Right-to-Work Laws

Pros and Cons of Right-to-Work Laws

The Right-to-Work law was enacted to attempt to restore the balance of power between labor and management. Right-to-work guarantees the employers can hire workers, whether or not they are in the union. We have provided a list of the advantages and disadvantages of right to work laws. Florida is a Right-to-work state and as an employer, you should know how the law can positively and negatively affect you. An attorney who specializes in employment law can answer any further questions you have about right-to-work laws.

Right-to-Work Act Advantages

Freedom of Choice

An advantage of the Right-to-work law is its ability to let the employee decide whether they were going to join a union or represent themselves. This ability to choose aligns with our constitutional rights and it is imperative for most, if not all, employees.

Higher Employment Rates

According to the U.S. Bureau of Labor Statistics, more jobs have been created in Right-to-Work states as opposed to the other 49 states without Right-to-Work laws. Where employees enjoy the privilege of exclusive representation, unions have the responsibility of representing all workers during contract negotiations.

Right-to-Work Act Disadvantages

Higher Employment Related Fatalities

Right-to-work states have higher employment related fatalities than pro-union states. In pro-union states, where employee regulations and safety procedures are decidedly more strict, fewer fatalities happen in the workplace.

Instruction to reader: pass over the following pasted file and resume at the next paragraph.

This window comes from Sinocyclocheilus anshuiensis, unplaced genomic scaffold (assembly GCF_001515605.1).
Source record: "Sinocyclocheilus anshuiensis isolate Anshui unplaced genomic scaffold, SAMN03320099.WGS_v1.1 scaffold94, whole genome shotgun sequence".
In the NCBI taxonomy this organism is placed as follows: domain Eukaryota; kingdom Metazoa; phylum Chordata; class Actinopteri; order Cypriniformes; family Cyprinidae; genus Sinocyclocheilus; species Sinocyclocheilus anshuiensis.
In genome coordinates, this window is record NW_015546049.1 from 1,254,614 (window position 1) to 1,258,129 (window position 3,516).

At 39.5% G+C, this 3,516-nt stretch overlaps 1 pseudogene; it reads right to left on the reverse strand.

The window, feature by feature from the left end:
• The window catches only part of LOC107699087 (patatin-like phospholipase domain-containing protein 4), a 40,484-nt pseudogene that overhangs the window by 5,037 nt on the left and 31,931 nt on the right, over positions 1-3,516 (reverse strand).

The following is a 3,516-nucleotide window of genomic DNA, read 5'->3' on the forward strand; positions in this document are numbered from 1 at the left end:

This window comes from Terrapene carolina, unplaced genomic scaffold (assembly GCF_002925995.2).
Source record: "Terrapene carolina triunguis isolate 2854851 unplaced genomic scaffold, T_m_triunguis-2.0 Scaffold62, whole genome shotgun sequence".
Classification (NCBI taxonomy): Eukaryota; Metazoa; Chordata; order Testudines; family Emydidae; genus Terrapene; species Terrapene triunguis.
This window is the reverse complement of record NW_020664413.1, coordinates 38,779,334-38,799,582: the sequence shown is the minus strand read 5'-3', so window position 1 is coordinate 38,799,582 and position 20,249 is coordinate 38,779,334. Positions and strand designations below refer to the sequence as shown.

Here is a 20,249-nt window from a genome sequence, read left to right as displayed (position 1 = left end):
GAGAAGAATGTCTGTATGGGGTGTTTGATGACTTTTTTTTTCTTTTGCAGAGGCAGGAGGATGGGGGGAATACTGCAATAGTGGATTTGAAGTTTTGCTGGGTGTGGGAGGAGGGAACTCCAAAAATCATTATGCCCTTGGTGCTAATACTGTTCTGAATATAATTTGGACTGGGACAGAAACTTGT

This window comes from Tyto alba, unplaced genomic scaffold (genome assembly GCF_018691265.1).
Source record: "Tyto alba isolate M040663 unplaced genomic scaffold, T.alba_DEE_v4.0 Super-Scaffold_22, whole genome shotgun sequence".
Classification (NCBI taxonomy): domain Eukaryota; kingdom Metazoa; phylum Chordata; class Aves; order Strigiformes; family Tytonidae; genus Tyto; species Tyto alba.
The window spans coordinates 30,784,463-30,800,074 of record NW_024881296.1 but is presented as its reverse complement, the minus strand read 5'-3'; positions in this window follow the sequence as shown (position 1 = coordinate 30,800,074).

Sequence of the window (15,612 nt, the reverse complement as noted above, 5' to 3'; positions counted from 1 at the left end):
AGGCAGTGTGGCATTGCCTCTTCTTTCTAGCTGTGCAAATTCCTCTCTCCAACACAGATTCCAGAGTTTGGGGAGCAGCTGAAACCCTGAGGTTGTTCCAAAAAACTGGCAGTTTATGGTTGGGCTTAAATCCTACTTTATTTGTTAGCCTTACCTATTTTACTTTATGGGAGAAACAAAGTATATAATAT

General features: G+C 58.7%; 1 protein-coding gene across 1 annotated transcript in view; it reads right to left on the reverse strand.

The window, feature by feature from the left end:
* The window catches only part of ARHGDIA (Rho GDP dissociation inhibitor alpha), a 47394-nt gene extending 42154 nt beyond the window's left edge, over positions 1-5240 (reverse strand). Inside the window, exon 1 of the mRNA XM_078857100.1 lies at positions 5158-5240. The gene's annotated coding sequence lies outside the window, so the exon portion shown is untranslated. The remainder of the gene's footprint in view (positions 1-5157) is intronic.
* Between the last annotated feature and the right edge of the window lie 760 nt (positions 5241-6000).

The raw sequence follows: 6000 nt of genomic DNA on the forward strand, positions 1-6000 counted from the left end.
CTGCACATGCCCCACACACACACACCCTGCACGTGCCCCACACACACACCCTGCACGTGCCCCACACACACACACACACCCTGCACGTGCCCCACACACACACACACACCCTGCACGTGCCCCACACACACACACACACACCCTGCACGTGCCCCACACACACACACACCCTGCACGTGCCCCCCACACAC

More Discrimination Claims

In states with Right-to-work laws, unions have firmly established laws to protect their employees on discrimination. In right-to-work states, where employees represent themselves, claims are higher. If you have any questions regarding a discrimination claim, speak to a discrimination defense attorney in Tampa.

To learn more about employment discrimination defense in Tampa, please call us today at 813.579.3278 or submit our contact request form for more information.

Disclaimer: The information contained in this article is for general educational information only. This information does not constitute legal advice, is not intended to constitute legal advice, nor should it be relied upon as legal advice for your specific factual pattern or situation.

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